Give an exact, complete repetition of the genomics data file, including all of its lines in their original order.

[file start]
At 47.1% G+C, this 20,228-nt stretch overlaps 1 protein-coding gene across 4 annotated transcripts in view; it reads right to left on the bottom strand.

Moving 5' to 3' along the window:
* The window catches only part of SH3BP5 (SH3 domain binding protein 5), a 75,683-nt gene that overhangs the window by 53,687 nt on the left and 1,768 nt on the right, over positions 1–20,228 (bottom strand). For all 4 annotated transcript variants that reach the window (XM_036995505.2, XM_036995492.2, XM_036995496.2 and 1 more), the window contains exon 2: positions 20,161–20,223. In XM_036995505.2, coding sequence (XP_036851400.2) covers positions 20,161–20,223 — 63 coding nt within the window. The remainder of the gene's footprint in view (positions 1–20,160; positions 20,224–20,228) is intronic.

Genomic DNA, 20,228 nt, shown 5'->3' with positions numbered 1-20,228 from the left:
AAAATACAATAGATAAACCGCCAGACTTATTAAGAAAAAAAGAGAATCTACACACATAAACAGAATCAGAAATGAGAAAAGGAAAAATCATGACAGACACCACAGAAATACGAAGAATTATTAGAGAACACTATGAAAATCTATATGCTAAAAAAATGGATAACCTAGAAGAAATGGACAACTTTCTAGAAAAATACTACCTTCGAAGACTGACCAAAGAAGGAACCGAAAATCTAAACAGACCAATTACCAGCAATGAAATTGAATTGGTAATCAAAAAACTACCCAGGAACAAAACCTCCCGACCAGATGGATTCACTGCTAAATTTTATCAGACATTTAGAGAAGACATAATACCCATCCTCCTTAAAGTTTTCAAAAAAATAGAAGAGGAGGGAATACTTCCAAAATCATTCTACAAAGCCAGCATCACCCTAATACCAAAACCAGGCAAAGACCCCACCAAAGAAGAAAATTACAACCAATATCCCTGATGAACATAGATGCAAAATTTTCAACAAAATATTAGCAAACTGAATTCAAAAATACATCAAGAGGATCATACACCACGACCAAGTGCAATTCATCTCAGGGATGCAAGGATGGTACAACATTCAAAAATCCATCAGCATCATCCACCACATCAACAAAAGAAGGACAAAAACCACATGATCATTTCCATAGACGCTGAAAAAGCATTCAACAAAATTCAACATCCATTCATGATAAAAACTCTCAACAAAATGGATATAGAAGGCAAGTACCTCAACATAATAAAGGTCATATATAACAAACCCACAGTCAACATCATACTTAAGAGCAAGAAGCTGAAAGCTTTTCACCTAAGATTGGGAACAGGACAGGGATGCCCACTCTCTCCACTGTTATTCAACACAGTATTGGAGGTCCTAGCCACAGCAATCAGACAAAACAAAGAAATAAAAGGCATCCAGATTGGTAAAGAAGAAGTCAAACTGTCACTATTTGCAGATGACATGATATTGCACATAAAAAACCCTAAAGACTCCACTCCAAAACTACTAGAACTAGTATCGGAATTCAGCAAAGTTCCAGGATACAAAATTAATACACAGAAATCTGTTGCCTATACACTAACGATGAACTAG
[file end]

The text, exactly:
At 47.1% G+C, this 20,228-nt stretch overlaps 1 protein-coding gene across 4 annotated transcripts in view; it reads right to left on the bottom strand.

Moving 5' to 3' along the window:
* The window catches only part of SH3BP5 (SH3 domain binding protein 5), a 75,683-nt gene that overhangs the window by 53,687 nt on the left and 1,768 nt on the right, over positions 1–20,228 (bottom strand). For all 4 annotated transcript variants that reach the window (XM_036995505.2, XM_036995492.2, XM_036995496.2 and 1 more), the window contains exon 2: positions 20,161–20,223. In XM_036995505.2, coding sequence (XP_036851400.2) covers positions 20,161–20,223 — 63 coding nt within the window. The remainder of the gene's footprint in view (positions 1–20,160; positions 20,224–20,228) is intronic.

Genomic DNA, 20,228 nt, shown 5'->3' with positions numbered 1-20,228 from the left:
AAAATACAATAGATAAACCGCCAGACTTATTAAGAAAAAAAGAGAATCTACACACATAAACAGAATCAGAAATGAGAAAAGGAAAAATCATGACAGACACCACAGAAATACGAAGAATTATTAGAGAACACTATGAAAATCTATATGCTAAAAAAATGGATAACCTAGAAGAAATGGACAACTTTCTAGAAAAATACTACCTTCGAAGACTGACCAAAGAAGGAACCGAAAATCTAAACAGACCAATTACCAGCAATGAAATTGAATTGGTAATCAAAAAACTACCCAGGAACAAAACCTCCCGACCAGATGGATTCACTGCTAAATTTTATCAGACATTTAGAGAAGACATAATACCCATCCTCCTTAAAGTTTTCAAAAAAATAGAAGAGGAGGGAATACTTCCAAAATCATTCTACAAAGCCAGCATCACCCTAATACCAAAACCAGGCAAAGACCCCACCAAAGAAGAAAATTACAACCAATATCCCTGATGAACATAGATGCAAAATTTTCAACAAAATATTAGCAAACTGAATTCAAAAATACATCAAGAGGATCATACACCACGACCAAGTGCAATTCATCTCAGGGATGCAAGGATGGTACAACATTCAAAAATCCATCAGCATCATCCACCACATCAACAAAAGAAGGACAAAAACCACATGATCATTTCCATAGACGCTGAAAAAGCATTCAACAAAATTCAACATCCATTCATGATAAAAACTCTCAACAAAATGGATATAGAAGGCAAGTACCTCAACATAATAAAGGTCATATATAACAAACCCACAGTCAACATCATACTTAAGAGCAAGAAGCTGAAAGCTTTTCACCTAAGATTGGGAACAGGACAGGGATGCCCACTCTCTCCACTGTTATTCAACACAGTATTGGAGGTCCTAGCCACAGCAATCAGACAAAACAAAGAAATAAAAGGCATCCAGATTGGTAAAGAAGAAGTCAAACTGTCACTATTTGCAGATGACATGATATTGCACATAAAAAACCCTAAAGACTCCACTCCAAAACTACTAGAACTAGTATCGGAATTCAGCAAAGTTCCAGGATACAAAATTAATACACAGAAATCTGTTGCCTATACACTAACGATGAACTAG